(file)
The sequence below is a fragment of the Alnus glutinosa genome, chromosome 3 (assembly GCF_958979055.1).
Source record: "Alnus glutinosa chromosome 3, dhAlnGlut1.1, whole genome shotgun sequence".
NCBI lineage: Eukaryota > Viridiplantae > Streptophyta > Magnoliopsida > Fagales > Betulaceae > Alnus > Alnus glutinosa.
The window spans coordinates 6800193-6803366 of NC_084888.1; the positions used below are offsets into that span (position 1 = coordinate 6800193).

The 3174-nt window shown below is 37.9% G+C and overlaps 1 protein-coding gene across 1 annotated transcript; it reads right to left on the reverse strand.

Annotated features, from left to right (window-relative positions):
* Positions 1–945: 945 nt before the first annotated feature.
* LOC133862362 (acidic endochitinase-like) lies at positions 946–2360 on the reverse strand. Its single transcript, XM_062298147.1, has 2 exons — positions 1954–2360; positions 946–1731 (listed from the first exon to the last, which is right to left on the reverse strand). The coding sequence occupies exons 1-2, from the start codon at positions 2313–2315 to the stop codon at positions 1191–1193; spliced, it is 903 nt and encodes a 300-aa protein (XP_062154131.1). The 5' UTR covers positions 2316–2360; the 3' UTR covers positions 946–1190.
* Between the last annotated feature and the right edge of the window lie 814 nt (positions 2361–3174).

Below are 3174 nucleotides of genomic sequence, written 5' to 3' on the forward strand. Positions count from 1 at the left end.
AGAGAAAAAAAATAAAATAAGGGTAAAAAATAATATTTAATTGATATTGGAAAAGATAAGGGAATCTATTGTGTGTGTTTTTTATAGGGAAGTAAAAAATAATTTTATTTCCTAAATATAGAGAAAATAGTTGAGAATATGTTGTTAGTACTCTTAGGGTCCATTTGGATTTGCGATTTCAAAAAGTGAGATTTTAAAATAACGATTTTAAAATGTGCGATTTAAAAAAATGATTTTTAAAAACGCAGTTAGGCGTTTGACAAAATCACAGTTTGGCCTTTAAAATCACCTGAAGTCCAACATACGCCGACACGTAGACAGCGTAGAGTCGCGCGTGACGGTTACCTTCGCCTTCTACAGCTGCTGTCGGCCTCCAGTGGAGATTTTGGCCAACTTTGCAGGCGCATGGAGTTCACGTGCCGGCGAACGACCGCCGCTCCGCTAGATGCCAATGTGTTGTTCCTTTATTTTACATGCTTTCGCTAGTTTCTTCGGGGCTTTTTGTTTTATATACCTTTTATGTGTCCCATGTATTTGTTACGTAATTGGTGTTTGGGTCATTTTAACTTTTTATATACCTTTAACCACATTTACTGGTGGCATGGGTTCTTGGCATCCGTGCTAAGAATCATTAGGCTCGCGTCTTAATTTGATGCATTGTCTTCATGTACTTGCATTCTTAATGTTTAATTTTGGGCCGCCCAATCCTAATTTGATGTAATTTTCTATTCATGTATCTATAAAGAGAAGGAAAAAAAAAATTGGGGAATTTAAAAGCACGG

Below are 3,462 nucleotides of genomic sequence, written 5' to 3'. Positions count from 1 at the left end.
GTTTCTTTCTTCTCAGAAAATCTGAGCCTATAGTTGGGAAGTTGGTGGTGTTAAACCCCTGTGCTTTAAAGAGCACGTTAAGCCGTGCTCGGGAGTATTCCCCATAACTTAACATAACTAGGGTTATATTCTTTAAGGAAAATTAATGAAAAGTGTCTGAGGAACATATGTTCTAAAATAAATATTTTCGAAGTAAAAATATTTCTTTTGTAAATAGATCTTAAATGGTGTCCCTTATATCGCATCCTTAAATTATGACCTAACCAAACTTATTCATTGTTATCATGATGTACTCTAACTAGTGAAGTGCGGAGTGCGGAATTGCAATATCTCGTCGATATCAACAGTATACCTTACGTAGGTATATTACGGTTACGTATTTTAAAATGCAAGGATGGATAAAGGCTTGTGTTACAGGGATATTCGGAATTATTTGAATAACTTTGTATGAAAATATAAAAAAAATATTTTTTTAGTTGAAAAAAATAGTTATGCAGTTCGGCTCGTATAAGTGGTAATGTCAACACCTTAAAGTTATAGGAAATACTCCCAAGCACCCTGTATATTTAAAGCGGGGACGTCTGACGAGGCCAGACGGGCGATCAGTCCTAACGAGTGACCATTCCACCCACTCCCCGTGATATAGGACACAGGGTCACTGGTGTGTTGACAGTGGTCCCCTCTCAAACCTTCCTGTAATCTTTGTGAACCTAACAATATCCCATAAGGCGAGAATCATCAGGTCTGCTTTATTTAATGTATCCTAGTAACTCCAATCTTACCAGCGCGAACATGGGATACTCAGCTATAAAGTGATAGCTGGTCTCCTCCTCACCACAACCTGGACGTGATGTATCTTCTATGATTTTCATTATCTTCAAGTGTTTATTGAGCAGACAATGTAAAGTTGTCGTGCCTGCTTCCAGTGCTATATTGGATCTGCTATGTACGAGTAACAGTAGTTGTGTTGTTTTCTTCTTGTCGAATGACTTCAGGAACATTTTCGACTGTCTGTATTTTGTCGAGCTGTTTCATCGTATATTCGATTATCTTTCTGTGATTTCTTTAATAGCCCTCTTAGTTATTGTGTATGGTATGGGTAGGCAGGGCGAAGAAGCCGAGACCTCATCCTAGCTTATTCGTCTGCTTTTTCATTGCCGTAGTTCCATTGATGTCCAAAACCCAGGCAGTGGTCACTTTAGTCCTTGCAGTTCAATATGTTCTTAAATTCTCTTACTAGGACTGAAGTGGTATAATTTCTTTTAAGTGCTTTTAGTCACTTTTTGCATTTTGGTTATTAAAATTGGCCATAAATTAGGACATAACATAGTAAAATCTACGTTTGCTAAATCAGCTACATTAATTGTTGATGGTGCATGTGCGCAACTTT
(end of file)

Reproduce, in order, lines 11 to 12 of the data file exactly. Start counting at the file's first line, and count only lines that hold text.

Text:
AGAGAAAAAAAATAAAATAAGGGTAAAAAATAATATTTAATTGATATTGGAAAAGATAAGGGAATCTATTGTGTGTGTTTTTTATAGGGAAGTAAAAAATAATTTTATTTCCTAAATATAGAGAAAATAGTTGAGAATATGTTGTTAGTACTCTTAGGGTCCATTTGGATTTGCGATTTCAAAAAGTGAGATTTTAAAATAACGATTTTAAAATGTGCGATTTAAAAAAATGATTTTTAAAAACGCAGTTAGGCGTTTGACAAAATCACAGTTTGGCCTTTAAAATCACCTGAAGTCCAACATACGCCGACACGTAGACAGCGTAGAGTCGCGCGTGACGGTTACCTTCGCCTTCTACAGCTGCTGTCGGCCTCCAGTGGAGATTTTGGCCAACTTTGCAGGCGCATGGAGTTCACGTGCCGGCGAACGACCGCCGCTCCGCTAGATGCCAATGTGTTGTTCCTTTATTTTACATGCTTTCGCTAGTTTCTTCGGGGCTTTTTGTTTTATATACCTTTTATGTGTCCCATGTATTTGTTACGTAATTGGTGTTTGGGTCATTTTAACTTTTTATATACCTTTAACCACATTTACTGGTGGCATGGGTTCTTGGCATCCGTGCTAAGAATCATTAGGCTCGCGTCTTAATTTGATGCATTGTCTTCATGTACTTGCATTCTTAATGTTTAATTTTGGGCCGCCCAATCCTAATTTGATGTAATTTTCTATTCATGTATCTATAAAGAGAAGGAAAAAAAAAATTGGGGAATTTAAAAGCACGG

Below are 3,462 nucleotides of genomic sequence, written 5' to 3'. Positions count from 1 at the left end.